How deliciously sneaky restaurant menus influence your order

By Martin Zibauer »Martin Zibauer

December 15th, 2009

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New York magazine’s website has a primer on how restaurant menu design influences what diners eat. Watch out for a menu with no dollar signs, a sure indication that the restaurant knows how to push you to profit-generating dishes: If you can see those pesky little dollar signs, they’re more likely to guide your meal decisions. Clustering profitable and pricey items near the most expensive menu option is another trick; the second-biggest splurge looks a bargain in comparison. The analysis is excerpted from William Poundstone’s new book, Priceless: The Myth of Fair Value (and How to Take Advantage of It). Bet you didn’t realize you’ve been eating puzzles, plowhorses, and stars:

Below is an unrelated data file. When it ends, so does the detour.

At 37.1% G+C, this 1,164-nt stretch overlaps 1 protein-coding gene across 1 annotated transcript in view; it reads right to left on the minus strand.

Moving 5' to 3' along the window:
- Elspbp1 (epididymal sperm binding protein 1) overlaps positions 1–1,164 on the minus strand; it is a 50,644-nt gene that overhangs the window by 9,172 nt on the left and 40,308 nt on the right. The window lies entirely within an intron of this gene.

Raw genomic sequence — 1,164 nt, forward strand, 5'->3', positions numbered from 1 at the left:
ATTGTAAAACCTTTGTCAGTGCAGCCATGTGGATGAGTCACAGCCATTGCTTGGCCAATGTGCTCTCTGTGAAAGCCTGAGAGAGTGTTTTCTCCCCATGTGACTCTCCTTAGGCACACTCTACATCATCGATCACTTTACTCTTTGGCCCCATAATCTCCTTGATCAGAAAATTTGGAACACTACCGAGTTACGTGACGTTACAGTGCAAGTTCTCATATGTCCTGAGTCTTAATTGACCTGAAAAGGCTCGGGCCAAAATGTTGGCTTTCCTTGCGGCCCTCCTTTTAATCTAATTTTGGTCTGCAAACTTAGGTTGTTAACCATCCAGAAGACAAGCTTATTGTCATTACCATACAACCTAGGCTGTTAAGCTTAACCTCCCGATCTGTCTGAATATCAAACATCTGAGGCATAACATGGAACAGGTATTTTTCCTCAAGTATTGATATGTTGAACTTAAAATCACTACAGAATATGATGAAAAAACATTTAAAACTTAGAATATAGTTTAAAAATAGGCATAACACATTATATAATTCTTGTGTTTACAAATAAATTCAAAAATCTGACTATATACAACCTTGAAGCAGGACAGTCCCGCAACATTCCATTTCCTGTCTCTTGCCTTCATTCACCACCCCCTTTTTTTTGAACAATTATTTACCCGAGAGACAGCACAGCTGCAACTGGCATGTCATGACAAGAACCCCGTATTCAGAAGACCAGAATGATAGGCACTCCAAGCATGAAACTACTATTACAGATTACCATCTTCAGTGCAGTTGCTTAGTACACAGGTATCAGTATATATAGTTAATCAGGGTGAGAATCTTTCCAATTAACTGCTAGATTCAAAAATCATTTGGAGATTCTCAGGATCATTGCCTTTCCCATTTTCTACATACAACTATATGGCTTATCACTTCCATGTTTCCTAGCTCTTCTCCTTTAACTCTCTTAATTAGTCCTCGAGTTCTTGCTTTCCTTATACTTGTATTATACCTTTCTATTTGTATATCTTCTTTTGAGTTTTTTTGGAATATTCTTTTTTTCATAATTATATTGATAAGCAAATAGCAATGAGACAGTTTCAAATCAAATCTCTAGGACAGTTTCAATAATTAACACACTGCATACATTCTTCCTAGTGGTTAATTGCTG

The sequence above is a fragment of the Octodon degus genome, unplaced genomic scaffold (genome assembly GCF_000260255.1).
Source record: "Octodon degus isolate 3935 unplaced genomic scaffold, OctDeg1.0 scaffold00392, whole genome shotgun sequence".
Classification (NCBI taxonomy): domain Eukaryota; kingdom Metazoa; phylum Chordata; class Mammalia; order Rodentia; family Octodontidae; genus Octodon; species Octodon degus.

“A star is a popular, high-profit item—in other words, an item for which customers are willing to pay a good deal more than it costs to make,” Poundstone explains. “A puzzle is high-profit but unpopular; a plowhorse is the opposite, popular yet unprofitable. Consultants try to turn puzzles into stars, nudge customers away from plowhorses, and convince everyone that the prices on the menu are more reasonable than they look.”

More sample menus here, but start with the link above. As we like to say around the office, “Smart and shady.”

HT: The Daily Dish

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